Masters Of The Humdrum Mystery by Curtis Evans

Humdrum is an adjective first used by mystery writer and reviewer Julian Symons to describe, initially, “John Rhode”, following the passing of Freeman Wills Crofts, proclaiming Rhode the reigning “master of the humdrum” mystery. He later went on to expand his definition, declaring at various times the Humdrum school of writers to include John Street (aka John Rhode & Miles Burton), Crofts, Alfred Walter Stewart (J J Connington), G D H & Margaret Cole, Henry Lancelot Aubrey-Fletcher (Henry Wade), E R Punshon, R A J Walling, J S Fletcher, Gladys Mitchell and Arthur Upfield. And, just to be clear, he didn’t use “Humdrum” as a compliment.

There’s a good argument that Symons’ opinion influenced others to write off these authors, but given that Symons was reviewing most of these writers in their declining years, was it a fair one? Here, Curtis Evans takes issue with Symons’ claims, by studying three of the above names – John Street, Freeman Wills Crofts and Alfred Water Stewart – and looking at their works and their lives and presents a counter argument. But does that argument make sense?

I decided to take a look at this book after a bit of to-ing and fro-ing. I’m rather fascinated by the history of the Golden Age, especially why some authors became so neglected and why at least one author (naming no names, but she’s from New Zealand) seems to be so lauded, but with my shall-we-say mild obsession with the work of John Street, I thought it was about time to learn more. In fact, I think this provided a nice contrast – I’ve read a (relatively) decent amount of Rhode titles, a few Connington books and one (bloody awful) Crofts title.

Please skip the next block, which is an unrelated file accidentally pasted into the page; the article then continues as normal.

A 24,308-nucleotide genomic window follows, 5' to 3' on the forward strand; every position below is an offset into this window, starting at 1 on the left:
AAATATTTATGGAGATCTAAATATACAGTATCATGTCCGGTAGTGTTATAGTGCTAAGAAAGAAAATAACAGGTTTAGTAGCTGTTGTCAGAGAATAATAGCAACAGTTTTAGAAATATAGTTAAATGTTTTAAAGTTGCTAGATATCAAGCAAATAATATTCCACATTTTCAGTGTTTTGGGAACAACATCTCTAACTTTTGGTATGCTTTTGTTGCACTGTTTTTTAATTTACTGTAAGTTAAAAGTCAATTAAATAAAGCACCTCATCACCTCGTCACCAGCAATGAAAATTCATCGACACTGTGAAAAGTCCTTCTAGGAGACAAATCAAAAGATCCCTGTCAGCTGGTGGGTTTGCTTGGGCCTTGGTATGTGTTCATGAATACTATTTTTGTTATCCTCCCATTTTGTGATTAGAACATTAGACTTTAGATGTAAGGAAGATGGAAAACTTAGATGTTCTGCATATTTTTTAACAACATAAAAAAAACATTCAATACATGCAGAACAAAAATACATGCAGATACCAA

Following a section on the overall history of the Humdrum label, the first author to be tackled is Street, his section opening with his early life and pre-Rhode publishing. It then tackles the Rhode and the Burton titles separately, discussing primarily the highlights (and there are many) of his catalogue in order of publication. There are a number of clearly marked SPOILER sections which I skipped through if I hadn’t read the book, but these are easily avoided, but Evans takes the time to expound on the merits of each chosen book outside of these sections. He then takes more of an overview, looking across the canon as a whole, and spending a little time on Street’s work on the Constance Kent mystery. It’s a fascinating study of someone who has rapidly become one of my favourite Golden Age writers and, for me, this section alone was well worth the price of the book. Although I strongly disagree with Evans’ inclusion of Pinehurst (and exclusion of Death In The Hop Fields) in his list of Rhode’s better works

The next section is on Crofts, author of The Pit-Prop Syndicate, which to be fair, Evans doesn’t think much of again. The structure is the same, early life, best books, overview, and here Evans takes time to examine how Crofts’ religious beliefs affected his later books, notably Antidote To Venom – coming soon to a blog near you. Points off for the spoiler in this chapter (clearly marked) that spoils a Street title – I read the spoiler assuming it was about an obscure Crofts title. Grrr… I’ll be honest, I’m still a little reluctant to try Crofts after reading this section – inverted mysteries don’t appeal, nor do overly complex timetable stories. But regardless, Antidote To Venom and Mystery In The Channel will be appearing here soon…